Our Search for God

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(3 of 11 in a series)

A second observation about the world we live in is man’s ongoing desire for a relationship with a supreme being.  Man’s belief in a deity crosses all boundaries of culture, education, and time.  The most primitive society has some sense of a “most perfect being” as does the most educated elite.

In 1916, a survey of one thousand prominent American scientists revealed that 42% believed in a personal God.  While the public was appalled at the low percentage, the authors of the survey suggested that as scientific knowledge progressed through the twentieth century the number would soon approach zero.  That conclusion proved incorrect when the study was replicated in 1997 with a new group of science luminaries.  The percentage of “believers” was 39%, not much different then eighty-one years earlier.

Remember the prediction in 1916 was that the number of believing scientists would go down to zero in a direct correlation with an increase in scientific knowledge and discovery.  But the percentage remained roughly the same, a finding that surprised the authors of the new study.  But I doubt it surprised very many theologians.  No amount of education, or lack thereof, changes the fact that man senses something within himself that argues for the existence of God.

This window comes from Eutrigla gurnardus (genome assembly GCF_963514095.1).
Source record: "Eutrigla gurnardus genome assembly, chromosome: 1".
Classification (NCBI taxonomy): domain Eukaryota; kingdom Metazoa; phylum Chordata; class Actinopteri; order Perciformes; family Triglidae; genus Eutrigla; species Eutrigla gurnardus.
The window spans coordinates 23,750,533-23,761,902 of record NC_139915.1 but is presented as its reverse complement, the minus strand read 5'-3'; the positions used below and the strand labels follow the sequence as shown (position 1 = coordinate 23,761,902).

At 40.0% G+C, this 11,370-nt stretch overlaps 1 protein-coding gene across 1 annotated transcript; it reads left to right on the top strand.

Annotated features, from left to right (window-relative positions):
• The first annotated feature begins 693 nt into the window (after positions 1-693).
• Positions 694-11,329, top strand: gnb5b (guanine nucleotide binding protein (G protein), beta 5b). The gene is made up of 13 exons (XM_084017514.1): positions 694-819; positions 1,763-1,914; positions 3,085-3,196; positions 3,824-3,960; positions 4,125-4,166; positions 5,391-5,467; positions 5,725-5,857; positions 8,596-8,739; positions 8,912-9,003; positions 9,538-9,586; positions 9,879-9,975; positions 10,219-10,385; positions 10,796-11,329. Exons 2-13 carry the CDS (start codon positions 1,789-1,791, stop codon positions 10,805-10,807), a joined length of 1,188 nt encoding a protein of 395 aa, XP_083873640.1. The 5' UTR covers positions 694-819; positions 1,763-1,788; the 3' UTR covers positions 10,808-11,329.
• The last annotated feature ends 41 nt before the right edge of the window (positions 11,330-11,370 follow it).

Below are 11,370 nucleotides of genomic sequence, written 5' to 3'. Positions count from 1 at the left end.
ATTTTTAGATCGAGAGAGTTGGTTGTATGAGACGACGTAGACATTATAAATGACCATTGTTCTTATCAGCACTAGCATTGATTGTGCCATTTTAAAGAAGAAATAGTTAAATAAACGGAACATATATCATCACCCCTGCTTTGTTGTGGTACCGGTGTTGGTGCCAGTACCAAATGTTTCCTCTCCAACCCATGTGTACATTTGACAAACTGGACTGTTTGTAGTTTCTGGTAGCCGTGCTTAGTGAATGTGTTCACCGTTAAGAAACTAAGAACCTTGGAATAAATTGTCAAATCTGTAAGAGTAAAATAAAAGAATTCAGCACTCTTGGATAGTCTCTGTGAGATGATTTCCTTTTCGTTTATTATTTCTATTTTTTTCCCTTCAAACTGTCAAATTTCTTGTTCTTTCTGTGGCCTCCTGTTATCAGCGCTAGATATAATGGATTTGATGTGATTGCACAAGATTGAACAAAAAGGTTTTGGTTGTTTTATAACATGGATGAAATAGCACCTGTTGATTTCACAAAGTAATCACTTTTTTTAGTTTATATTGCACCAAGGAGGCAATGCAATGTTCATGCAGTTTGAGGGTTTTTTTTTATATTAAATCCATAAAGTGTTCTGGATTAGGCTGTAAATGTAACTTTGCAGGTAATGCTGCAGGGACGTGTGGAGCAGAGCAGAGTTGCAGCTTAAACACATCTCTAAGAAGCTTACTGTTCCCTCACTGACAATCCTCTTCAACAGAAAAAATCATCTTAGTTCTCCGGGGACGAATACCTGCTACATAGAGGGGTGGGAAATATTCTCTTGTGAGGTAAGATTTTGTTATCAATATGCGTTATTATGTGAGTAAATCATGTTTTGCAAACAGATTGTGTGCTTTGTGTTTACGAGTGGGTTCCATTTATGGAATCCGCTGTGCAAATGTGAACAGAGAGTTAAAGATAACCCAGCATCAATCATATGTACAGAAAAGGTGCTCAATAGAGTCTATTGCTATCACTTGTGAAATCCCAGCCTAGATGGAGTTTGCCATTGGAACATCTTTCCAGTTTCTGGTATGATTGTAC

As an aside, many respondents to the 1997 survey decried the narrow line of questioning which followed the 1916 survey word for word equating belief with the Evangelical Christian view of God.  Many participants who answered “no” to the narrow line of questions indicated a belief in a supreme being in their written comments.  In essence, not only does the complex and orderly universe we inhabit suggest a creator, but deep inside our own psyche we sense the creator’s presence in our world.